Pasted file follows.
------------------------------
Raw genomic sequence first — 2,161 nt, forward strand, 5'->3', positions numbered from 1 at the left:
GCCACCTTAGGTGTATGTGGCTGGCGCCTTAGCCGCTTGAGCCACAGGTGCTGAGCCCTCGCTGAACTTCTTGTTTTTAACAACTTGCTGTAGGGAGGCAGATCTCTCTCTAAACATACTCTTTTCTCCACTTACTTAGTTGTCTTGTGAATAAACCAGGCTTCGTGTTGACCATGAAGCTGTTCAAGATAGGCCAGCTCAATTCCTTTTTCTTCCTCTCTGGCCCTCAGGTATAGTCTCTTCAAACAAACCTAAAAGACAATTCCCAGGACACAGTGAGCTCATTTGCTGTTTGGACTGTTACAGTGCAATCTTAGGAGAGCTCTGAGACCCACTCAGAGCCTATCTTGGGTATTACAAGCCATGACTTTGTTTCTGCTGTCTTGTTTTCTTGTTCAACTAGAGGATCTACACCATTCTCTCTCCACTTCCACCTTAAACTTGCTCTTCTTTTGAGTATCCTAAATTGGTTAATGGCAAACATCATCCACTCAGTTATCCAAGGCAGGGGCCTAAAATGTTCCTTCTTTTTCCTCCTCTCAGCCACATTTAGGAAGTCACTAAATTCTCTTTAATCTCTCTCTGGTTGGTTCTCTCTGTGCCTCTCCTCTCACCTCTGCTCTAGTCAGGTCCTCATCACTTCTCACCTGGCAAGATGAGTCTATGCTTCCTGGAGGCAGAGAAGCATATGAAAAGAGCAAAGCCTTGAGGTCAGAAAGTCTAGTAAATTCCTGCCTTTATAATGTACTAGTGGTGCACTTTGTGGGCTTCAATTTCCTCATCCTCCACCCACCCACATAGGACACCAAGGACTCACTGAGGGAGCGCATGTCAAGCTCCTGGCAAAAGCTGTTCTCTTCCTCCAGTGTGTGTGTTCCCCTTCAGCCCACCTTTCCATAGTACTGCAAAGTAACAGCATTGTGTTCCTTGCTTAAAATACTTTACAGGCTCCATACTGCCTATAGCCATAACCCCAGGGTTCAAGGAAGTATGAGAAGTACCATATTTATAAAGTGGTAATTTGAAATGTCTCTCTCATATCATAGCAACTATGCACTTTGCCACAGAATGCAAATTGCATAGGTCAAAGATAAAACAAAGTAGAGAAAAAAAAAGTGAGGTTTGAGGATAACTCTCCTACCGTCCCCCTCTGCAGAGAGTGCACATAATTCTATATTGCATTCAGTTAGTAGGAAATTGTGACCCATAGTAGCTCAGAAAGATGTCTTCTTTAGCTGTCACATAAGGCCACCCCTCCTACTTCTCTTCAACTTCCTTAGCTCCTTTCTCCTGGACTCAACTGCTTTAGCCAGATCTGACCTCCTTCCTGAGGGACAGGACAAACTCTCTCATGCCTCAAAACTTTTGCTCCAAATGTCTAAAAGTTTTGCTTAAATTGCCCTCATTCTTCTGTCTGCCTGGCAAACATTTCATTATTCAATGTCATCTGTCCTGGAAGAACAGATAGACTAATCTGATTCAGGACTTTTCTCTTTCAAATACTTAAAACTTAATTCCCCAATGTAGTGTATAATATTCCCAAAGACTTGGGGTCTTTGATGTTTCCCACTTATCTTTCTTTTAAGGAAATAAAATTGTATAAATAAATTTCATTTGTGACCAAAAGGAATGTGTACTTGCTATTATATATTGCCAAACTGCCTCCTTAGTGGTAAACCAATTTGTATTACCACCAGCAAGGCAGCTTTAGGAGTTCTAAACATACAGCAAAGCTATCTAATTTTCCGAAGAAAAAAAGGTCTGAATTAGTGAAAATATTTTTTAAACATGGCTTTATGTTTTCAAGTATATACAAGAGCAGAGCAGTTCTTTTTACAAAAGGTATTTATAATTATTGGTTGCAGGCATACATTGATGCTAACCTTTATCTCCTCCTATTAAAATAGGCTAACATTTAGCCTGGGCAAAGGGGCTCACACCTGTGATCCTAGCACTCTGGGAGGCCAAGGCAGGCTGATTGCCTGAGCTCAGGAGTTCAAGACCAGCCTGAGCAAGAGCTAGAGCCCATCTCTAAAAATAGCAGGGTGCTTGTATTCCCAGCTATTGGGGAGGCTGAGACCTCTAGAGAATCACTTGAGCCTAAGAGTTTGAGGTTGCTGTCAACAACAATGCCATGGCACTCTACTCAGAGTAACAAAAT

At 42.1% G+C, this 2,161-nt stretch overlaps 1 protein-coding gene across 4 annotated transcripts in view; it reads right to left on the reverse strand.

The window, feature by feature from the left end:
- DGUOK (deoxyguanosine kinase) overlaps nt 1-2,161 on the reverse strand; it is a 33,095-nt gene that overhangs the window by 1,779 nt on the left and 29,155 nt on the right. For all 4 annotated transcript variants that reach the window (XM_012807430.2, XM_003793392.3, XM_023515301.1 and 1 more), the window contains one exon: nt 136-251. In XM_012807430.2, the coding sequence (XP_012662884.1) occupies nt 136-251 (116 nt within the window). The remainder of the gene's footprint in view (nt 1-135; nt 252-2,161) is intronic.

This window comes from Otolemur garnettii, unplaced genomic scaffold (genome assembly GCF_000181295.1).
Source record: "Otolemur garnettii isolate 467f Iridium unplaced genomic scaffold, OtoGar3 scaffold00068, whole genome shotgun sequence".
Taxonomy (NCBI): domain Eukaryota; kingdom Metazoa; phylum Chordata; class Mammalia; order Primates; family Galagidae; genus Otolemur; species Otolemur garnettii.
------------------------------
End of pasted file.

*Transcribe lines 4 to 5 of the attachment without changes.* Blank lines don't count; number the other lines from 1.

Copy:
The window, feature by feature from the left end:
- DGUOK (deoxyguanosine kinase) overlaps nt 1-2,161 on the reverse strand; it is a 33,095-nt gene that overhangs the window by 1,779 nt on the left and 29,155 nt on the right. For all 4 annotated transcript variants that reach the window (XM_012807430.2, XM_003793392.3, XM_023515301.1 and 1 more), the window contains one exon: nt 136-251. In XM_012807430.2, the coding sequence (XP_012662884.1) occupies nt 136-251 (116 nt within the window). The remainder of the gene's footprint in view (nt 1-135; nt 252-2,161) is intronic.